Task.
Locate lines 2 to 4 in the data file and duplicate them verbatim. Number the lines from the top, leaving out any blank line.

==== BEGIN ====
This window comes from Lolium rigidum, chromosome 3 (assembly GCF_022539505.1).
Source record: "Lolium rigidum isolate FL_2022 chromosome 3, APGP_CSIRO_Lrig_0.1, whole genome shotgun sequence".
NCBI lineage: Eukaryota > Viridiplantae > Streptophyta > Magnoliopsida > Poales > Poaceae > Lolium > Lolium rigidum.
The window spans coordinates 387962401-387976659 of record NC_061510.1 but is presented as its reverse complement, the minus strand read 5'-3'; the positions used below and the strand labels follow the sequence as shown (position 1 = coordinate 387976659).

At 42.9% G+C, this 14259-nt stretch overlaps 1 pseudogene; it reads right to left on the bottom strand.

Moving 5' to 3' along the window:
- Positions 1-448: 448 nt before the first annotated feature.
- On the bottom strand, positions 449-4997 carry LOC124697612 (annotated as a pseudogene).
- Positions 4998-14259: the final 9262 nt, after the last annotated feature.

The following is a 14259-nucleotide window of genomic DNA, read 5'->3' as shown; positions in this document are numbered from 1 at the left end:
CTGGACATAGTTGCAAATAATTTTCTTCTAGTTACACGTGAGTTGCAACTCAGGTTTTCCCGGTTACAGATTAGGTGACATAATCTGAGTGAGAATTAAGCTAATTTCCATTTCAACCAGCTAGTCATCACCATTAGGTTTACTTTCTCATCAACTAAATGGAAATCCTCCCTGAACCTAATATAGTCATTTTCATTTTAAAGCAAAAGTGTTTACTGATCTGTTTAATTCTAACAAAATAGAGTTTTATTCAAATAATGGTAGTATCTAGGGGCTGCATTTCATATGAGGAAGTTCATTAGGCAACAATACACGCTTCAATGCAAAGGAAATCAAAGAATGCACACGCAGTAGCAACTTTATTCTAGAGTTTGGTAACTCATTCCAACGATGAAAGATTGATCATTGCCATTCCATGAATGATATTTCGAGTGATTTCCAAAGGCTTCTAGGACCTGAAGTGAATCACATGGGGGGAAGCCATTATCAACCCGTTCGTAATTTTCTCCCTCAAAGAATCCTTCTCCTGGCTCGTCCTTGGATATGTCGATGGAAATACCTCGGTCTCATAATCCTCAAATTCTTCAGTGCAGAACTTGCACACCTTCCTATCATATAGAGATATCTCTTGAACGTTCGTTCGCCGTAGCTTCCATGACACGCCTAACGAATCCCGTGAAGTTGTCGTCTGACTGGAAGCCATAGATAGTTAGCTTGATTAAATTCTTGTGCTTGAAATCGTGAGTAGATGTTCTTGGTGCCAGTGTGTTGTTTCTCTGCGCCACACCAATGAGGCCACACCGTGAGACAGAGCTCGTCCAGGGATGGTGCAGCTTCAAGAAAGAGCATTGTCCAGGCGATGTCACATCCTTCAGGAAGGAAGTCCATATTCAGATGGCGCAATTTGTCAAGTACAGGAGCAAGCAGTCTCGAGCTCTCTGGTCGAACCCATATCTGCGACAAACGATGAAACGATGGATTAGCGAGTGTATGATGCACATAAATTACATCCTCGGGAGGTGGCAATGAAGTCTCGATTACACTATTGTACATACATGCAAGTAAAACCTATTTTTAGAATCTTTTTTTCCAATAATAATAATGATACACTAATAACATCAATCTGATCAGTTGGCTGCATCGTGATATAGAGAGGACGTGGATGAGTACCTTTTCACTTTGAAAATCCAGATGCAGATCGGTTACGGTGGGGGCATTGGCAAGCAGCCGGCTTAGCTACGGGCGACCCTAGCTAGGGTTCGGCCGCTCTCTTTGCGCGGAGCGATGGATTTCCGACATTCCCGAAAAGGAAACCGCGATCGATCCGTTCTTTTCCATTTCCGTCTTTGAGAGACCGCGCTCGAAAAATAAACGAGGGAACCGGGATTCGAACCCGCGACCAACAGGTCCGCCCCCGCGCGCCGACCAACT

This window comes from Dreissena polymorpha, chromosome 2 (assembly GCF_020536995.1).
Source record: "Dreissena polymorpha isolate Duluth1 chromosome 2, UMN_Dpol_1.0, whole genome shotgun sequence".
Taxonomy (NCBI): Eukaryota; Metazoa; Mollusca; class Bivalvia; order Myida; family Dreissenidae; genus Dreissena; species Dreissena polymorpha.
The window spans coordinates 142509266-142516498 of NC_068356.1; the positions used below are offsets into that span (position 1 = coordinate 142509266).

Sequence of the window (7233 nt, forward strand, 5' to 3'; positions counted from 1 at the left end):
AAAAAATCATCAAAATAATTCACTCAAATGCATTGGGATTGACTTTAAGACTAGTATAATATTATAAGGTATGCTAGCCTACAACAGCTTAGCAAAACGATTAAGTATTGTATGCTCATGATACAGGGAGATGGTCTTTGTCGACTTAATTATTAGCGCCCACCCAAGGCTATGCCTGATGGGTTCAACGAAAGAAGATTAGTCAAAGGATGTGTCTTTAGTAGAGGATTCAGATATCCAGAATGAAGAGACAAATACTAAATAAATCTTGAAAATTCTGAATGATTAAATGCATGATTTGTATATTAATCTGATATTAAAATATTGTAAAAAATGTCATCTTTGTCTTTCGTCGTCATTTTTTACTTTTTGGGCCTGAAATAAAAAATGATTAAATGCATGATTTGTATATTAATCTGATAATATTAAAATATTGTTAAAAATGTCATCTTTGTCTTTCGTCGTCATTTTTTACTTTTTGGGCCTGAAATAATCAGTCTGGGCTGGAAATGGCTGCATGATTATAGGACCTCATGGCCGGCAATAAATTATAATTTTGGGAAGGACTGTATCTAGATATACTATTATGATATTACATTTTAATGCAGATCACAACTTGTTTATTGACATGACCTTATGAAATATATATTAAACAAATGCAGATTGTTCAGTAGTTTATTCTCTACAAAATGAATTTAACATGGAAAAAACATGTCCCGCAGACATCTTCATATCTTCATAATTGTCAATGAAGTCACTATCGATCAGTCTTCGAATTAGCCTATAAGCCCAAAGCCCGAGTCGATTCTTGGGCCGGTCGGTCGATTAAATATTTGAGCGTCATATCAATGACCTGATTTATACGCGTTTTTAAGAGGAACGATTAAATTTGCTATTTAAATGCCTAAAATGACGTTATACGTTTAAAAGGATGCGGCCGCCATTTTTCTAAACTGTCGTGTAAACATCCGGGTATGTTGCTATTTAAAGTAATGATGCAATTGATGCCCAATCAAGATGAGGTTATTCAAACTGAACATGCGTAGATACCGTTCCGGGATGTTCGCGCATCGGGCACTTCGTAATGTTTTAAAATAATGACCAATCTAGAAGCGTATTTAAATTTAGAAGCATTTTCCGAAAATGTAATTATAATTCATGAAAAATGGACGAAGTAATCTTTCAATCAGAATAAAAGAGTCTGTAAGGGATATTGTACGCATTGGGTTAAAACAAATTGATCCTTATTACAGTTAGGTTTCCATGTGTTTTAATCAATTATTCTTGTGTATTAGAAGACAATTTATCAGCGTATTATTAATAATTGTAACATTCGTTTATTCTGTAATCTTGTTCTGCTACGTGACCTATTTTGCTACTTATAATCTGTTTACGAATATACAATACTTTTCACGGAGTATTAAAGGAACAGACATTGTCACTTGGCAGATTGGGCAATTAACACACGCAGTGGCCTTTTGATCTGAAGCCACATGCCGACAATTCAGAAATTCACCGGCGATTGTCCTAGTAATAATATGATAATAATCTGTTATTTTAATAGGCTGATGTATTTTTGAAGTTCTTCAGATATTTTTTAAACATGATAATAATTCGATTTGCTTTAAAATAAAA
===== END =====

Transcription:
Source record: "Lolium rigidum isolate FL_2022 chromosome 3, APGP_CSIRO_Lrig_0.1, whole genome shotgun sequence".
NCBI lineage: Eukaryota > Viridiplantae > Streptophyta > Magnoliopsida > Poales > Poaceae > Lolium > Lolium rigidum.
The window spans coordinates 387962401-387976659 of record NC_061510.1 but is presented as its reverse complement, the minus strand read 5'-3'; the positions used below and the strand labels follow the sequence as shown (position 1 = coordinate 387976659).